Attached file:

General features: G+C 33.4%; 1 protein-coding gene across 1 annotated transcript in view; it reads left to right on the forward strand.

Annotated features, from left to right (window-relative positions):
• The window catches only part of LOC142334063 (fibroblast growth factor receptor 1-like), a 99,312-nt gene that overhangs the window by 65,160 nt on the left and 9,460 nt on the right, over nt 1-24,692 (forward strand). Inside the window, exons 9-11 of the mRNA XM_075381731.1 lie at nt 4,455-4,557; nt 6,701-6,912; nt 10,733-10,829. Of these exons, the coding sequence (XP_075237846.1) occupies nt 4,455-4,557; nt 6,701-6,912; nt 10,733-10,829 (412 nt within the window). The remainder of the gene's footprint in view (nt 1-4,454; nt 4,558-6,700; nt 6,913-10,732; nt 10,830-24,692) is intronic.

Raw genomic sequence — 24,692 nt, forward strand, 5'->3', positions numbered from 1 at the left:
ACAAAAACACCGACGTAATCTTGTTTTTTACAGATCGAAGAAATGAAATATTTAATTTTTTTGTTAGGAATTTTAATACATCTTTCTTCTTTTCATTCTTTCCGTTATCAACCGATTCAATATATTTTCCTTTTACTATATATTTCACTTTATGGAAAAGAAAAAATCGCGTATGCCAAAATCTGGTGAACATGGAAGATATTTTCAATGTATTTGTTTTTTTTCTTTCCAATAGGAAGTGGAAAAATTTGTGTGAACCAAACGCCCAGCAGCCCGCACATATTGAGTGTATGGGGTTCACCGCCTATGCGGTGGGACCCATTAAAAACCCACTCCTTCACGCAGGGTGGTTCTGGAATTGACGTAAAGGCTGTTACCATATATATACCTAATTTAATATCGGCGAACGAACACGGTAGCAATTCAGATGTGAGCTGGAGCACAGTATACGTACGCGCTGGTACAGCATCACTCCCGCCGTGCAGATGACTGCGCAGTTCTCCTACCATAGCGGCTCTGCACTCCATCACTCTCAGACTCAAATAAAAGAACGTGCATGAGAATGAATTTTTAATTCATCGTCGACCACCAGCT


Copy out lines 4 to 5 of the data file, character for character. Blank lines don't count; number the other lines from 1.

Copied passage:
Raw genomic sequence — 24,692 nt, forward strand, 5'->3', positions numbered from 1 at the left:
ACAAAAACACCGACGTAATCTTGTTTTTTACAGATCGAAGAAATGAAATATTTAATTTTTTTGTTAGGAATTTTAATACATCTTTCTTCTTTTCATTCTTTCCGTTATCAACCGATTCAATATATTTTCCTTTTACTATATATTTCACTTTATGGAAAAGAAAAAATCGCGTATGCCAAAATCTGGTGAACATGGAAGATATTTTCAATGTATTTGTTTTTTTTCTTTCCAATAGGAAGTGGAAAAATTTGTGTGAACCAAACGCCCAGCAGCCCGCACATATTGAGTGTATGGGGTTCACCGCCTATGCGGTGGGACCCATTAAAAACCCACTCCTTCACGCAGGGTGGTTCTGGAATTGACGTAAAGGCTGTTACCATATATATACCTAATTTAATATCGGCGAACGAACACGGTAGCAATTCAGATGTGAGCTGGAGCACAGTATACGTACGCGCTGGTACAGCATCACTCCCGCCGTGCAGATGACTGCGCAGTTCTCCTACCATAGCGGCTCTGCACTCCATCACTCTCAGACTCAAATAAAAGAACGTGCATGAGAATGAATTTTTAATTCATCGTCGACCACCAGCT